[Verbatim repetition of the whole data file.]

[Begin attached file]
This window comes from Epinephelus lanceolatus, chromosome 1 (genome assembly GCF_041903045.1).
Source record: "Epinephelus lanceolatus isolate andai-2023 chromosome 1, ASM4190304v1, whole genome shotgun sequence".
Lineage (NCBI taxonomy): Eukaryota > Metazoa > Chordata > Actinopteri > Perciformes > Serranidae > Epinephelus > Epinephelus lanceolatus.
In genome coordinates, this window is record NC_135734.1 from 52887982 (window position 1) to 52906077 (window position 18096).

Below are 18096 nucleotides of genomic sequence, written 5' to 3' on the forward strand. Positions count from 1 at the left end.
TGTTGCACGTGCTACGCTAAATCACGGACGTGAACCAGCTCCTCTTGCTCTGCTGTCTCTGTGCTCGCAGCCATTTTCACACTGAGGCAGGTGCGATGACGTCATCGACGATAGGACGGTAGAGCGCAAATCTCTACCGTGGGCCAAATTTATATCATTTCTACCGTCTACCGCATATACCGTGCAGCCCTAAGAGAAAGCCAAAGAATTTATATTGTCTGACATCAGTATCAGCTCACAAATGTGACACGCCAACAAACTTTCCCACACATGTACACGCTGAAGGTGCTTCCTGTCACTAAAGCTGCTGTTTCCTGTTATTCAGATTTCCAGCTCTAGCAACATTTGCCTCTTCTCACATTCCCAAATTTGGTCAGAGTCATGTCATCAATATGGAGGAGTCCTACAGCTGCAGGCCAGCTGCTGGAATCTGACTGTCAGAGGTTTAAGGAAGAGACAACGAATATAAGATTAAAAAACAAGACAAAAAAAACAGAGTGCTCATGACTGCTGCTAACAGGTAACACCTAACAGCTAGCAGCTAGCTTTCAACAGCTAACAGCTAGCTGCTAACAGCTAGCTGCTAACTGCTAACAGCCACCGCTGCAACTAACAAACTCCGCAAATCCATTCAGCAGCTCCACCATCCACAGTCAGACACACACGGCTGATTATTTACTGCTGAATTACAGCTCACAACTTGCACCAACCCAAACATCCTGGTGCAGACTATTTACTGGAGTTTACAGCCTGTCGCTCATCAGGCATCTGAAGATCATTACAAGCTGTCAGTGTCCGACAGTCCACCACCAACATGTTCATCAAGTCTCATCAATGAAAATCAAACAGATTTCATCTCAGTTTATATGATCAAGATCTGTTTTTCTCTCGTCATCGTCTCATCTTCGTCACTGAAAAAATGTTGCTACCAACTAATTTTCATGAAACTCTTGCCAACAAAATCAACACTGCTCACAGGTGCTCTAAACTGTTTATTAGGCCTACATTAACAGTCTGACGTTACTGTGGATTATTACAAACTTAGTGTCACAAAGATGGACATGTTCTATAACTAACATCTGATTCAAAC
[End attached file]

This window comes from Epinephelus lanceolatus, chromosome 1 (genome assembly GCF_041903045.1).
Source record: "Epinephelus lanceolatus isolate andai-2023 chromosome 1, ASM4190304v1, whole genome shotgun sequence".
Lineage (NCBI taxonomy): Eukaryota > Metazoa > Chordata > Actinopteri > Perciformes > Serranidae > Epinephelus > Epinephelus lanceolatus.
In genome coordinates, this window is record NC_135734.1 from 52887982 (window position 1) to 52906077 (window position 18096).

Below are 18096 nucleotides of genomic sequence, written 5' to 3' on the forward strand. Positions count from 1 at the left end.
TGTTGCACGTGCTACGCTAAATCACGGACGTGAACCAGCTCCTCTTGCTCTGCTGTCTCTGTGCTCGCAGCCATTTTCACACTGAGGCAGGTGCGATGACGTCATCGACGATAGGACGGTAGAGCGCAAATCTCTACCGTGGGCCAAATTTATATCATTTCTACCGTCTACCGCATATACCGTGCAGCCCTAAGAGAAAGCCAAAGAATTTATATTGTCTGACATCAGTATCAGCTCACAAATGTGACACGCCAACAAACTTTCCCACACATGTACACGCTGAAGGTGCTTCCTGTCACTAAAGCTGCTGTTTCCTGTTATTCAGATTTCCAGCTCTAGCAACATTTGCCTCTTCTCACATTCCCAAATTTGGTCAGAGTCATGTCATCAATATGGAGGAGTCCTACAGCTGCAGGCCAGCTGCTGGAATCTGACTGTCAGAGGTTTAAGGAAGAGACAACGAATATAAGATTAAAAAACAAGACAAAAAAAACAGAGTGCTCATGACTGCTGCTAACAGGTAACACCTAACAGCTAGCAGCTAGCTTTCAACAGCTAACAGCTAGCTGCTAACAGCTAGCTGCTAACTGCTAACAGCCACCGCTGCAACTAACAAACTCCGCAAATCCATTCAGCAGCTCCACCATCCACAGTCAGACACACACGGCTGATTATTTACTGCTGAATTACAGCTCACAACTTGCACCAACCCAAACATCCTGGTGCAGACTATTTACTGGAGTTTACAGCCTGTCGCTCATCAGGCATCTGAAGATCATTACAAGCTGTCAGTGTCCGACAGTCCACCACCAACATGTTCATCAAGTCTCATCAATGAAAATCAAACAGATTTCATCTCAGTTTATATGATCAAGATCTGTTTTTCTCTCGTCATCGTCTCATCTTCGTCACTGAAAAAATGTTGCTACCAACTAATTTTCATGAAACTCTTGCCAACAAAATCAACACTGCTCACAGGTGCTCTAAACTGTTTATTAGGCCTACATTAACAGTCTGACGTTACTGTGGATTATTACAAACTTAGTGTCACAAAGATGGACATGTTCTATAACTAACATCTGATTCAAAC